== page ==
Moore also caused violations of Sections 17(a)(2) and (3) of the Securities Act; Sections 13(a), 13(b)(2)(A) and (B) of the Exchange Act and Rules12b-20, 13a-1, and 13a-13 for purposes of Section 8A of the Securities Act and Section 21C of the Exchange Act.
In view of the foregoing, the Commission deems it appropriate and in the public interest to accept the Offer of Settlement submitted by George Kelly Moore:
Accordingly, IT IS HEREBY ORDERED, pursuant to Section 8A of the Securities Act and Section 21C of the Exchange Act, that Respondent George Kelly Moore cease and desist from committing or causing any violation and any future violation of Sections 17(a)(2) and (3) of the Securities Act, and Exchange Act Rule 13b2-1, and that Moore cease and desist from causing any violation and any future violation of Sections 13(a), 13(b)(2)(A), and 13(b)(2)(B) of the Exchange Act, and Rules 12b-20, 13a-1, and 13a-13 thereunder.
IT IS HEREBY FURTHER ORDERED, effective immediately, that:
A. Moore be, and hereby is, denied the privilege of appearing or practicing before the Commission as an accountant;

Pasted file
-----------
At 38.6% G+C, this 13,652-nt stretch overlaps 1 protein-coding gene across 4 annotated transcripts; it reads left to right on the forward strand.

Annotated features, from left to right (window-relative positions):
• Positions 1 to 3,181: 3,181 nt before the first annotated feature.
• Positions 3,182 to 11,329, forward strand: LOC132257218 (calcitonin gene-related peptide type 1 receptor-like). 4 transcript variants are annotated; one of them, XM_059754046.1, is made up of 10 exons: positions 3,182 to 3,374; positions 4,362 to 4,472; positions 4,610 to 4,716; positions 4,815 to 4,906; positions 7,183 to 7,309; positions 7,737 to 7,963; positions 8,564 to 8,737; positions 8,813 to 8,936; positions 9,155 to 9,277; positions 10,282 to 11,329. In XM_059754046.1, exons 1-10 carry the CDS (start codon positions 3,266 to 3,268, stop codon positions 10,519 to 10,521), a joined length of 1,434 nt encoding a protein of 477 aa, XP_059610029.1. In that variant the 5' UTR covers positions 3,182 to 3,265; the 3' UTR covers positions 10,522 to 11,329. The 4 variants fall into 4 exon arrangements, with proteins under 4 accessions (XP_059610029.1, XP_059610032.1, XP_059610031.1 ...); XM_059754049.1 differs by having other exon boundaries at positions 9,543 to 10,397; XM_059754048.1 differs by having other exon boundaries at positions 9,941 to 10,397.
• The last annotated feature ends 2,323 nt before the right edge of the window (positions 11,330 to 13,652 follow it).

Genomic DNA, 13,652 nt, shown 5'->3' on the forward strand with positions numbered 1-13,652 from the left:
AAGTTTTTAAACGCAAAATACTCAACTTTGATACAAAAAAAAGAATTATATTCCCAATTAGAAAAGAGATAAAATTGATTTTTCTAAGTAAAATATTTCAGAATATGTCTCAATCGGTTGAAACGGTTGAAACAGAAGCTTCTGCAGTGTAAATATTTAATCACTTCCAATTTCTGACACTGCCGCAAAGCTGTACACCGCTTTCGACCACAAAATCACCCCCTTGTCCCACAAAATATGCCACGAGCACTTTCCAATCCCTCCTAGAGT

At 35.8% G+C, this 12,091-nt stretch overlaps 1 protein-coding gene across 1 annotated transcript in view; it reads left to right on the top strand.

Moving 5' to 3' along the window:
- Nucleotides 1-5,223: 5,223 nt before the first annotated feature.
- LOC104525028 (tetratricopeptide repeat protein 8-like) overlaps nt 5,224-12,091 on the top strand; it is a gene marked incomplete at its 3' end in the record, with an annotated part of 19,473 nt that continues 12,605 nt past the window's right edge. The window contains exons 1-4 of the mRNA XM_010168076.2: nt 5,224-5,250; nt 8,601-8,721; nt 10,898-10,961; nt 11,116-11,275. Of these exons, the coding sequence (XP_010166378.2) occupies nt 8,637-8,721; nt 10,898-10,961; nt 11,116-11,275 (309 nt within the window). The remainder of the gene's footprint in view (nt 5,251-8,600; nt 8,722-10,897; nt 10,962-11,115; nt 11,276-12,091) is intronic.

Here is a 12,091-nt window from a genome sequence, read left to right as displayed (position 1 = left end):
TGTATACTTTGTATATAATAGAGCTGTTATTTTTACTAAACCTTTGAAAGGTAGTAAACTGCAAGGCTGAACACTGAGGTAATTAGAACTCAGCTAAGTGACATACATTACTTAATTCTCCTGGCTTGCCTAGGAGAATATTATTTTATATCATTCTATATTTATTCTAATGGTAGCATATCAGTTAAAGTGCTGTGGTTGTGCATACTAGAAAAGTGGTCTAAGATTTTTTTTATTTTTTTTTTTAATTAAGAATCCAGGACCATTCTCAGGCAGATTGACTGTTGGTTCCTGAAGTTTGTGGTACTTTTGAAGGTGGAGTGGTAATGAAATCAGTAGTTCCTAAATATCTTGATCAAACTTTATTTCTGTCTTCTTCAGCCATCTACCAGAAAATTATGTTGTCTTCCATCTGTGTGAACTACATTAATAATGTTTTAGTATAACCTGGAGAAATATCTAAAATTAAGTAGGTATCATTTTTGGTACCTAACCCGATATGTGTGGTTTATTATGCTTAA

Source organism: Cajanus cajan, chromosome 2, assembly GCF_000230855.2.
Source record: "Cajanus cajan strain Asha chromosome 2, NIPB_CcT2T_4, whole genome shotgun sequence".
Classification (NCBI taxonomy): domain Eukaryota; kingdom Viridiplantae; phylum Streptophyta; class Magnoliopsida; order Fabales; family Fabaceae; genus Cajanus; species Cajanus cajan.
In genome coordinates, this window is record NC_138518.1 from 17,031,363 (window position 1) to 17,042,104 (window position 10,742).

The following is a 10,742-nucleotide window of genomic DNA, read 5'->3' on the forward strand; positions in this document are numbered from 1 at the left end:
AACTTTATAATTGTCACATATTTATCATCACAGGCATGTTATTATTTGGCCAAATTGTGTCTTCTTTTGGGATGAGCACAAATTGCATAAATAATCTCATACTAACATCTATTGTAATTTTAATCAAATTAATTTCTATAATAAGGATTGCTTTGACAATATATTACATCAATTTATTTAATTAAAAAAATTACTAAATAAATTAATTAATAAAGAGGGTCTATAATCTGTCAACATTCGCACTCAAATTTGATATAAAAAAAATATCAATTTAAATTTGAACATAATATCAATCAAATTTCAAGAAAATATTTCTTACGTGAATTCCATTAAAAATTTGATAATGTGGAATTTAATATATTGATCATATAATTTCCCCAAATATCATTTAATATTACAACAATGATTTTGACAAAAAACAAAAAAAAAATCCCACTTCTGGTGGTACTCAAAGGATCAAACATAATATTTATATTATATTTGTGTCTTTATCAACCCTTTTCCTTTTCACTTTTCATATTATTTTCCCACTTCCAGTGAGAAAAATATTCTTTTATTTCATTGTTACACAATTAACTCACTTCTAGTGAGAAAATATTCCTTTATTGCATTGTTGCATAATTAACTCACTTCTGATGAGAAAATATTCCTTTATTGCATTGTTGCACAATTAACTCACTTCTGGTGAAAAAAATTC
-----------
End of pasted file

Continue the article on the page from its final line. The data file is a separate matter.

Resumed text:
B. After two (2) years from the date of the Order, Moore may request that the Commission consider his reinstatement by submitting an application (attention: Office of Chief Accountant) to resume appearing or practicing before the Commission as:
1. A preparer or reviewer, or a person responsible for the preparation or review, of any public company's financial statements that are filed with the Commission. Such an application must satisfy the Commission that Moore's work in his practice before the Commission will be reviewed either by the independent audit committee of the public company for which he works or in some other acceptable manner as long as he practices before the Commission in this capacity; and/or